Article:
The bypassing a DC encoding module may be through a forced path (e.g., the forced path may be a same path as that of a non-standard path when non-data-partitioning may be used, such that the non-standard path may be used as an alternative to the DC encoding module of a standard path when data is non-data-partitioned) when data-partitioning is used (e.g., the forced path may be pre-determined when data is data-partitioned). Each block may have 64 pixels. The first coefficient representing the DC coefficient may represent an average YUV value of pixels in the block.

In another aspect, the method of decoder module includes determining that an encoded data may be data-partitioned, separating decode of a first coefficient representing a DC coefficient of a quantized data of each block of the encoded data, bypassing a DC decoding module, determining whether other coefficients representing AC coefficients of the quantized data need to be decoded, decoding the AC coefficients of the quantized data when they need to be decoded, performing an inverse zig-zag scan on the AC coefficients of the quantized data based on the decoding of the AC coefficients, rearranging the other coefficients representing the AC coefficients of the quantized data for each block of the encoded data in a fashion produces an inverse-zig-zag scan output similar to that of a non-data-partitioned data and performing an inverse-quantization and an inverse-discrete cosine transform to form a reconstructed data from the encoded data.

The rearranging of the other coefficients representing AC coefficients of the quantized data for each block of the encoded data in a fashion that produces a inverse-zig-zag scan (e.g., the inverse zig-zag scan may perform an inverse-zig zag scan on all 64 coefficients of quantized data for each block) output similar to that of non-data-partitioned data may place a DC value in a 1st coefficient of quantized data for each block (e.g., the DC value may be already decoded from a DC part of a bit-stream of data-partitioned data).

The bypassing of a DC decoding module may be through a forced path when data-partitioning is used (e.g., the forced path may be pre-determined when data is data-partitioned). The forced path may be a same path as that of a non-standard path when non-data-partitioning is used (e.g., the non-standard path may be used as an alternative to the DC decoding module of a standard path when data is non-data-partitioned). The inverse zig-zag scan may use a standard inverse zig-zag table, a horizontal inverse zig-zag table, and/or a vertical inverse zig-zag table, etc.

Each block of zig-zag table may have 64 pixels. The first coefficient representing the DC coefficient may represent an average YUV value of pixels in the block.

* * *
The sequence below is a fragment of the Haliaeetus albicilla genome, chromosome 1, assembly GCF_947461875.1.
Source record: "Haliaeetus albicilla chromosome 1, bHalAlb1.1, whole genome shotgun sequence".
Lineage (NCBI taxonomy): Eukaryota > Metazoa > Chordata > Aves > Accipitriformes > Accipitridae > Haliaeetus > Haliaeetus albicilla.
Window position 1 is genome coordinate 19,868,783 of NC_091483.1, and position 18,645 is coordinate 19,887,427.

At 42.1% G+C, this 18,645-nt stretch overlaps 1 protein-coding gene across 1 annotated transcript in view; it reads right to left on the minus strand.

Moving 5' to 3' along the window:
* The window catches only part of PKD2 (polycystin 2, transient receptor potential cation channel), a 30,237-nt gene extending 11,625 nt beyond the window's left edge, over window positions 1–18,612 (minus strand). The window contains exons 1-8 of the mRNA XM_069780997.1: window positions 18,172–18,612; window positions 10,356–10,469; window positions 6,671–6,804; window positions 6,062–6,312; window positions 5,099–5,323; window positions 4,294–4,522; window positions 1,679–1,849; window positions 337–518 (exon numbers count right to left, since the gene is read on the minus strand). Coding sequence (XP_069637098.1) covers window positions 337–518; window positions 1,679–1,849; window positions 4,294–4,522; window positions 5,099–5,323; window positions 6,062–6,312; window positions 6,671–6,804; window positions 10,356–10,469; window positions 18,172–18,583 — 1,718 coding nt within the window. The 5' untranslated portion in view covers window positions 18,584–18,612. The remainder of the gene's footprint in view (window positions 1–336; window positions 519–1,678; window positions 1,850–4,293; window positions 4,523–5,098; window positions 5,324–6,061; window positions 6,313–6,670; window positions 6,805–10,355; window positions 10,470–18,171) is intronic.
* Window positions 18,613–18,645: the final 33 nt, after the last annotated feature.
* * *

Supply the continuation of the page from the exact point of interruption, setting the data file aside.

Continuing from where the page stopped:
In yet another aspect, the system includes encoder module to rearrange other coefficients representing AC coefficients of a quantized data for each block of an input data in a first fashion produces a zig-zag scan output similar to that of a non-data-partitioned data, and a decoder module to rearrange other coefficients representing AC coefficients of quantized data for each block of the encoded data in a second fashion produces an inverse-zig-zag scan output similar to that of the non-data-partitioned data.

A forced path may be used when the data is partitioned which is a same path as that of a non-standard path when non-data-partitioning is used (e.g., the non-standard path may be used as an alternative to a DC decoding module of a standard path when data is non-data-partitioned). The zig-zag scan may use one of a standard zig-zag table, a horizontal zig-zag table, and/or a vertical zig-zag table. The inverse zig-zag scan uses one of a standard inverse zig-zag table, a horizontal inverse zig-zag table, and/or a vertical inverse zig-zag table. Each block may have 64 pixels. A first coefficient of each block representing a DC coefficient may represent an average YUV value of pixels in the block.

The methods, systems, and apparatus disclosed herein may be implemented in any means for achieving various aspects, and may be executed in a form of a machine-readable medium embodying a set of instructions that, when executed by a machine, cause the maching to perform any of the operations disclosed herein. Other features will be apparent from the accompanying drawings and from the detailed description that follows.

BRIEF DESCRIPTION OF THE DRAWINGS

Example embodiments are illustrated by way of example and not limitation in the figures of the accompanying drawings, in which like references indicate similar elements and in which:

FIG. 1 is a system view illustrating the data communication between mobile devices, data processing system and content providers having MPEG-4 modules, through a network, according to one embodiment.

FIG. 2 is an exploded view of MPEG-4 module illustrated in FIG. 1, according to one embodiment.

FIG. 3A is a flow chart for dual path encoding, according to one embodiment.

FIG. 3B is the continuation of flow chart illustrated in FIG. 3A showing additional processes, according to one embodiment

FIG. 4A is a flow chart for dual path decoding, according to one embodiment

FIG. 4B is the continuation of flow chart illustrated in FIG. 4A showing additional processes, according to one embodiment.

FIG. 5 illustrates an example of zig-zag correction, according to one embodiment.

FIG. 6 is an example of zig-zag encode table, according to one embodiment